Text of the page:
In short, a mixture of both weight-bearing exercise (strength training) and cardio (aerobic exercise) is the most suitable for sustained weight loss.

The NHS recommends:

  • 150 minutes per week of moderate aerobic activity; or 75 minutes of intense activity

to be undertaken in conjunction with

  • strength exercises on two or more days per week.

However, maintaining a balanced diet is equally important.

Why should we exercise?

Exercising can provide a whole host of potential health benefits.

  • It can reduce our chances of developing some major illnesses such as heart disease, type-2 diabetes and certain cancers.
  • It is also proven to help our mental wellbeing. The state of our physical body can affect our mind, in the same way that our thoughts and feelings can cause us to experience a physical reaction.
  • Moderate exercise has been found to trigger the release of dopamine and serotonin in the brain. These chemical substances are thought to contribute to a boost in our mood.
  • Most people who maintain a physically active lifestyle report a positive improvement in their state of mind. Those who don’t partake in any physical activity can be prone to low moods, depression and anxiety.

In recent generations, the human race has become less active. Many people spend in excess of seven hours sitting down on a daily basis, as an increasing number of occupations are primarily based in front of a computer screen and do not entail physical labour.

Therefore, physical activity now requires a level of personal commitment, as it is something many people have to pursue in their own time.

Committing time to exercise is therefore crucial for those who are trying to lose weight, but who have jobs which entail long periods of inactivity.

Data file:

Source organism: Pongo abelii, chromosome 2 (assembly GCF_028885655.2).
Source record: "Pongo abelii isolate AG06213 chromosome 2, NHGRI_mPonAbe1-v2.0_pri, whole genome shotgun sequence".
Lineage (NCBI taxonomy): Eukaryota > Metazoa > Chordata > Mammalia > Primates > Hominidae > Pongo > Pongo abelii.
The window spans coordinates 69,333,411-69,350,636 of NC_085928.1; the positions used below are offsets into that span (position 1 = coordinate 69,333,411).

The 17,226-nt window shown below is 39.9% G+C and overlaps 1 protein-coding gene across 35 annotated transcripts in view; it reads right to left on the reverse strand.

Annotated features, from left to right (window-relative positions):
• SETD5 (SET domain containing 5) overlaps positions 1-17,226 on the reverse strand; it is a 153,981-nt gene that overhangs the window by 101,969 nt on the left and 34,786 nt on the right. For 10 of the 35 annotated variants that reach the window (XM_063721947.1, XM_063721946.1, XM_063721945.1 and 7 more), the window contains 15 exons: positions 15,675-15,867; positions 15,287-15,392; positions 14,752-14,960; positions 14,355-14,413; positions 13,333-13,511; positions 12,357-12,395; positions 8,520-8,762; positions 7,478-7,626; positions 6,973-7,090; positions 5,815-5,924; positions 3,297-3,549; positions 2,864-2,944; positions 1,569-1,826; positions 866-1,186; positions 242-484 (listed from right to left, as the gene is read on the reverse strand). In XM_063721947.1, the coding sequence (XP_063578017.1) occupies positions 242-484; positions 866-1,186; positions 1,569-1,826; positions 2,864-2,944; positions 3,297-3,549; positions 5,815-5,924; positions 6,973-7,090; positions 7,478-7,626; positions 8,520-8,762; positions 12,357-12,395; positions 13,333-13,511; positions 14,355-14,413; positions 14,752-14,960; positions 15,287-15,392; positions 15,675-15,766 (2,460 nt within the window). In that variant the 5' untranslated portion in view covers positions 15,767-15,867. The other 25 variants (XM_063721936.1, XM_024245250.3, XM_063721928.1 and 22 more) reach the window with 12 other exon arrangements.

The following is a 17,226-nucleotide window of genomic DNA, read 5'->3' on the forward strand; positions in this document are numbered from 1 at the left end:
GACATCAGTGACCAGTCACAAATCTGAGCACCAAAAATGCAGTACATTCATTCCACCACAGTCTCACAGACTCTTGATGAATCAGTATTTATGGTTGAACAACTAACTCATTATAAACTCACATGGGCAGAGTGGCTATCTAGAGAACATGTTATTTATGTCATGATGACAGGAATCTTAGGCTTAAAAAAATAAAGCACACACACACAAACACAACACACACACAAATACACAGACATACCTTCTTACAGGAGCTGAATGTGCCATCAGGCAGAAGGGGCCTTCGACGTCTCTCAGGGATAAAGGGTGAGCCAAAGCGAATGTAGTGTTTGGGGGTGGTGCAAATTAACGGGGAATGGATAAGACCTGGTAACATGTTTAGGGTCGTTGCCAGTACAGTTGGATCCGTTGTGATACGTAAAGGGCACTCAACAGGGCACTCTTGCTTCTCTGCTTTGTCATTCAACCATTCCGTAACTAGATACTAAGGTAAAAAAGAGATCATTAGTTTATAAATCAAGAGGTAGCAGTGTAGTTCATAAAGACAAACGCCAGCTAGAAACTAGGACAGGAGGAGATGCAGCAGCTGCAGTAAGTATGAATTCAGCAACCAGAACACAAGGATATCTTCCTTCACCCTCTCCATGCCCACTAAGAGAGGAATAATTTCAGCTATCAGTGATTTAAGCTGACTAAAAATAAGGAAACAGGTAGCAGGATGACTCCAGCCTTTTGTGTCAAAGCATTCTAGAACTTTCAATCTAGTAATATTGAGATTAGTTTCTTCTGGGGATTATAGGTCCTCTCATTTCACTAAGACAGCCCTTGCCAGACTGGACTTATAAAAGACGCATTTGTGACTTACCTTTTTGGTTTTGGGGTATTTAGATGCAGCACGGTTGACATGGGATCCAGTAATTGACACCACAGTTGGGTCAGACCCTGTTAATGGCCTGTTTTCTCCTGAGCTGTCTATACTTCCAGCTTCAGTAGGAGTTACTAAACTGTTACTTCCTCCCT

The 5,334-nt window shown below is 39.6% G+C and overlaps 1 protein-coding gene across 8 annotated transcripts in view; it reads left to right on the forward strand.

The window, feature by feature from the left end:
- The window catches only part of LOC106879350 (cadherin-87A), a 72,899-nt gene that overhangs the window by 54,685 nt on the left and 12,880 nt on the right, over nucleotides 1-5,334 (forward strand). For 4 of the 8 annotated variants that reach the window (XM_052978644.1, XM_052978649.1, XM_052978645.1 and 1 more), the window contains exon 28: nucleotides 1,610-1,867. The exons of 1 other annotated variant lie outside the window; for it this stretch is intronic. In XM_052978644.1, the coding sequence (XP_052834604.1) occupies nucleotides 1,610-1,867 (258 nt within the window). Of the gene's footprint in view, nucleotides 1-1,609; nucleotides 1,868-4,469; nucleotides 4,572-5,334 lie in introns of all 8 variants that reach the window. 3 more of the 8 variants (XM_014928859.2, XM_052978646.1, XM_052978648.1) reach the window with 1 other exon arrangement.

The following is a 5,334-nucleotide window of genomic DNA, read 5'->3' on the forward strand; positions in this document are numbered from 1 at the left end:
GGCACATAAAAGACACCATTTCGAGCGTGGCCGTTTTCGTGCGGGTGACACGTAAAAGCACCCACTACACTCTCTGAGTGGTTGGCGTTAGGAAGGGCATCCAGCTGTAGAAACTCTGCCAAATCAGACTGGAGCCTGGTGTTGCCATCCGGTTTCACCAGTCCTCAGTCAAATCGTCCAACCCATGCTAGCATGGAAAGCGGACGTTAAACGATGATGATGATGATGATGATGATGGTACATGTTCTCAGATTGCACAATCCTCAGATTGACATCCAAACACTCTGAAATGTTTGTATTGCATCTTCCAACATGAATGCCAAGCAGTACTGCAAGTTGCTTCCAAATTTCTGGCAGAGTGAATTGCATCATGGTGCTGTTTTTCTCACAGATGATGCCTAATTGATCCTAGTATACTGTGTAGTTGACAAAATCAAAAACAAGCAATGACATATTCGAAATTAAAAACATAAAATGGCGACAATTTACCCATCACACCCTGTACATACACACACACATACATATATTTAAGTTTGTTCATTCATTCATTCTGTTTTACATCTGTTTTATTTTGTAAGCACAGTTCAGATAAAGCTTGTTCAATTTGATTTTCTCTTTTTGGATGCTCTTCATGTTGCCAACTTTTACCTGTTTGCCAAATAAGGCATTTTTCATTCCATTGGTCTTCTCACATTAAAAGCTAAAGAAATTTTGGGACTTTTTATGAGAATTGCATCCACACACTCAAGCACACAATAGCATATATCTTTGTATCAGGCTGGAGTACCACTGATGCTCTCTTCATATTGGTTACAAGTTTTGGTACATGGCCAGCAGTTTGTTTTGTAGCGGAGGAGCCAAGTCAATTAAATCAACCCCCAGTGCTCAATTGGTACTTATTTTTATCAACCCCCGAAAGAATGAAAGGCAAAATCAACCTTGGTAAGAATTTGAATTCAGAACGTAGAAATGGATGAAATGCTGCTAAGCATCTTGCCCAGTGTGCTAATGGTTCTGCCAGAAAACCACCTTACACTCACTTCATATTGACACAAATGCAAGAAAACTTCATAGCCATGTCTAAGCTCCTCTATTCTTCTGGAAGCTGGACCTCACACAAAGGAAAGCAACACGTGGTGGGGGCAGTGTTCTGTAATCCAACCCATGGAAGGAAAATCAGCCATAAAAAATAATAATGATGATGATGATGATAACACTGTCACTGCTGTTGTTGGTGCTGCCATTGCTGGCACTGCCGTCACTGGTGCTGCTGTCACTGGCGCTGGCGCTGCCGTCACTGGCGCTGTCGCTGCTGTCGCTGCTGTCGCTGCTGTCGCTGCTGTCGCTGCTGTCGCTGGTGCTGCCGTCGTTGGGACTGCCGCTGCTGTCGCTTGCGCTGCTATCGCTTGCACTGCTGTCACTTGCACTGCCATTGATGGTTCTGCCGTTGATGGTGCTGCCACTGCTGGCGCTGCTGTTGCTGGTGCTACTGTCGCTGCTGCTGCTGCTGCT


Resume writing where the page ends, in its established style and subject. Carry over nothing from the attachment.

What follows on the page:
Exercise for weight loss

In order to lose weight through exercise you need to create a calorie deficit; whereby you burn more calories than those you consume.

The National Institute for Health and Care Excellence (NICE) is an advocate of attainable lifestyle changes instead of rapid weight loss schemes. Drastic diets are often unsustainable and may provide initial results but can lead to weight gain once stopped.

Physical activity can play an important role in weight management. People who are not physically active are more likely to gain weight.

The NHS suggests that adults take part in both strength and aerobic activities each week to stay healthy or improve health.

This might involve 150 minutes of moderate aerobic movement or ‘cardio’ (which might be fast walking, cycling or swimming) and two or more days of strength exercises (this might be lifting weights, yoga or bodyweight exercises).

Cardio (aerobic activity):

  • Burns calories
  • Increases stamina
  • Strengthens heart muscles
  • Reduces cholesterol

Strength exercises:

  • Increase muscle tone
  • Improve flexibility and balance
  • Boost metabolic rate

A training programme which combines both exercise types can aid weight management.

Higher muscle mass can contribute to a higher metabolic rate which allows for more calories to be burnt during physical activity.

However doing too much cardio can train your body to store fat as it shifts its focus to endurance instead of muscle building. Too much cardio can also drain your energy levels and cause you to overeat in compensation.

Diet vs exercise

In truth, maintaining or achieving a healthy weight should not solely be about diet, nor should it focus only on exercise. Instead by combining the two you are more likely to achieve a positive outcome.

A nutritious and varied diet paired with regular exercise should create the foundations for an overall improved health outlook.

Those who are prescribed weight loss medication by their doctor in order to help them limit the health risks associated with being overweight or obese will still have to undertake a programme of exercise and diet control measures.